Are Airlines Colluding To Keep Ticket Prices Up?

Packed planes and rising fares have pushed up airline profits -- along with costs for cramped and harried travelers. Federal investigators are now looking into whether airlines planned it that way.

The Justice Department on Wednesday confirmed a probe into alleged collusion by airlines to keep prices high and planes full by limiting the number of seats.

The department's antitrust division is "investigating possible unlawful coordination by some airlines," agency spokeswoman Emily Pierce said. She wouldn't name the airlines and declined further comment.

Several airlines confirmed they had been contacted by the Justice Department, which requested internal documents from the last two years. The carriers denied unlawful behavior, saying that the industry has been highly competitive.

Airlines for America, a trade group for the largest U.S. airlines, said travelers are benefiting from strong competition and the growth of low-fare airlines.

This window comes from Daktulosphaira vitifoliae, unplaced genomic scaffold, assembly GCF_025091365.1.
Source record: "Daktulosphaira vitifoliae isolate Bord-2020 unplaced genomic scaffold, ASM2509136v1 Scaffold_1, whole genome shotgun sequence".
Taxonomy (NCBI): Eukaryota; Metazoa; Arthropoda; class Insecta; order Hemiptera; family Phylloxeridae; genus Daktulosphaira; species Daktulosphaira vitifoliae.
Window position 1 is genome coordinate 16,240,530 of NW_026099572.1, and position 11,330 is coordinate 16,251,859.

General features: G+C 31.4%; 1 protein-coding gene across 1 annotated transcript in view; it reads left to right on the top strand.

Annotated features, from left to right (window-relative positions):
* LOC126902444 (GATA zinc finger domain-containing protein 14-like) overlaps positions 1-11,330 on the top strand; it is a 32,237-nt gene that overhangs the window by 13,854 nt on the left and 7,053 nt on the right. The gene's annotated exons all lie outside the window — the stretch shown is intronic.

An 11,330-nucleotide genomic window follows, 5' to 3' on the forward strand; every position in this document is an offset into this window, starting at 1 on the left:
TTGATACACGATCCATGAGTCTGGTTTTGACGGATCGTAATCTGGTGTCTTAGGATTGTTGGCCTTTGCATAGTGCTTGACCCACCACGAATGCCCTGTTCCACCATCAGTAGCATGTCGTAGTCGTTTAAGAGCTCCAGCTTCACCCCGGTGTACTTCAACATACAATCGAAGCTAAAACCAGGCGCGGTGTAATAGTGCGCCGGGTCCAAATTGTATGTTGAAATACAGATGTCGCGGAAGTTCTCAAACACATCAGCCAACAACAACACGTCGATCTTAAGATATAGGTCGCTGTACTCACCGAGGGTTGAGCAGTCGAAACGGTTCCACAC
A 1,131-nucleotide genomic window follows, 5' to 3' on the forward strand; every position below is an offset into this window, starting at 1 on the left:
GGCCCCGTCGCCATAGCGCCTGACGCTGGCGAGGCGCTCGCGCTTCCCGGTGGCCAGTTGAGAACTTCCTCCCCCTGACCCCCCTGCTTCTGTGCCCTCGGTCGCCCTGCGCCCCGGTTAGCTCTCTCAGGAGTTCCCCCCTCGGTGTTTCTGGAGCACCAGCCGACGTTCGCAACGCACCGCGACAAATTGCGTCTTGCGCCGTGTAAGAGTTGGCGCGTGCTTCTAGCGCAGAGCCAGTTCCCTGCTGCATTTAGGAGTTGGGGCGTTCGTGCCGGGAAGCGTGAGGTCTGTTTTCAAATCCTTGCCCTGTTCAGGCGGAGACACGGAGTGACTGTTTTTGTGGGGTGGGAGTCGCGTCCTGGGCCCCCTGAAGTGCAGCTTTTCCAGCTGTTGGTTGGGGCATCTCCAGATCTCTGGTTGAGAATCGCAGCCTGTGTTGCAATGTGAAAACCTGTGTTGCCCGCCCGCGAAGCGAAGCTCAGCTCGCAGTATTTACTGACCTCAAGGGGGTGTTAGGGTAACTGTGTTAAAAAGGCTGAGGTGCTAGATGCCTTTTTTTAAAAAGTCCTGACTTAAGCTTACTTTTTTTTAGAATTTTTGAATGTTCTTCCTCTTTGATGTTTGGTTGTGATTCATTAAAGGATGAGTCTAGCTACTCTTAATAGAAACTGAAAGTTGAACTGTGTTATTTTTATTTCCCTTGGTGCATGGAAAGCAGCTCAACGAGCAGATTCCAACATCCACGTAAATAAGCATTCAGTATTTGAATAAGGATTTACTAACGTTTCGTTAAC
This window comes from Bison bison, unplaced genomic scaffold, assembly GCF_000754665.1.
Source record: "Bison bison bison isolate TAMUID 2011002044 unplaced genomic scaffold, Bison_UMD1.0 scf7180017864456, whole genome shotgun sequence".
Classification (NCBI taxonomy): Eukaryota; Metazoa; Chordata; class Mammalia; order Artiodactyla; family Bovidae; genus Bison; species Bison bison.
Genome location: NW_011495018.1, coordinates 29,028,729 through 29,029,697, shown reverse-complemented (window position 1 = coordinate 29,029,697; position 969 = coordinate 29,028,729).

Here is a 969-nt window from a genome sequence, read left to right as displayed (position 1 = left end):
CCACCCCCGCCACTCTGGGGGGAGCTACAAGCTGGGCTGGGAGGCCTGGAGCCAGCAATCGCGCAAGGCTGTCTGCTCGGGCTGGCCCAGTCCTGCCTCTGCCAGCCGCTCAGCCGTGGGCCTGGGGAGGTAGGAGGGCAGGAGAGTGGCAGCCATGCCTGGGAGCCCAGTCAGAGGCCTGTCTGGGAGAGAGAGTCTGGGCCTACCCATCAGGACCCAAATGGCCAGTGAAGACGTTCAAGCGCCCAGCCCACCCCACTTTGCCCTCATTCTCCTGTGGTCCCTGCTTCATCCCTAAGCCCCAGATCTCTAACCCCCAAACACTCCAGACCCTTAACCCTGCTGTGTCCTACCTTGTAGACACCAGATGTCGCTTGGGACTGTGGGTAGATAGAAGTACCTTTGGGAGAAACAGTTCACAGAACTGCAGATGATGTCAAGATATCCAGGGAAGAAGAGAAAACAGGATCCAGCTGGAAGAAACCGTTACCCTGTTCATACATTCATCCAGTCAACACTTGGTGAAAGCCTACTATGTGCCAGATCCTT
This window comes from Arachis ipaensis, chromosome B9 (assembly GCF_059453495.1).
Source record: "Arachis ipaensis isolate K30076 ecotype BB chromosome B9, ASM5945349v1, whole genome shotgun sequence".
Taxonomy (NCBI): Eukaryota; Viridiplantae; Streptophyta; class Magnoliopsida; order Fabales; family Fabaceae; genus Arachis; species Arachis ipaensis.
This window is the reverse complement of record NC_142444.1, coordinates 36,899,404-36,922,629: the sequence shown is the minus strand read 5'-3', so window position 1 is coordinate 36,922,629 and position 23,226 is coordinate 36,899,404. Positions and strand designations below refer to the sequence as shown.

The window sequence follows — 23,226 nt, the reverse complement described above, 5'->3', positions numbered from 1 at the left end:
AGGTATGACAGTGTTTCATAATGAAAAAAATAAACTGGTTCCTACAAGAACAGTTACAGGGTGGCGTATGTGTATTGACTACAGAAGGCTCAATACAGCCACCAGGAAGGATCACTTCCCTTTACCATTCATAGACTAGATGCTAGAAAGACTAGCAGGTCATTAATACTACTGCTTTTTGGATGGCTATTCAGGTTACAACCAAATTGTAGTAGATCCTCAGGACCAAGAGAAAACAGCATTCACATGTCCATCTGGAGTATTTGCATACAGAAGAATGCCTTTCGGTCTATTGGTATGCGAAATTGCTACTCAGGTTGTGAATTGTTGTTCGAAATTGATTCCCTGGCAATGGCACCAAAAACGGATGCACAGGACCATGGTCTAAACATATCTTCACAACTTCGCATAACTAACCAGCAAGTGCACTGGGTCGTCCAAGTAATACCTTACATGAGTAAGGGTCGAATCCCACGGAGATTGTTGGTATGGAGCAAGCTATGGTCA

"It is customers who decide pricing, voting every day with their wallets on what they value and are willing to pay for," the group said.

News of the inquiry follows a request for an investigation last month by Sen. Richard Blumenthal (D-Conn.). He said he suspected collusion after reading that several airline executives at a trade group meeting in Miami talked about staying "disciplined" when adding more seats.

In his letter to the Justice Department, Blumenthal asked for "a full and thorough investigation of anti-competitive, anti-consumer conduct and misuse of market power in the airline industry, evidenced by recent pricing patterns as well as remarks made at the [International Air Transport Assn.] conference."

As word of the investigation spread Wednesday, airline shares dropped. American Airlines fell 2.8% to $38.80; United Continental Holdings Inc. declined 2.5% to $51.69.

Analysts say the industry is strong and would weather possible antitrust fines.

"We remain positive on demand in the sector and think summer travel will be strong," said Jim Corridore of S&P Capital...

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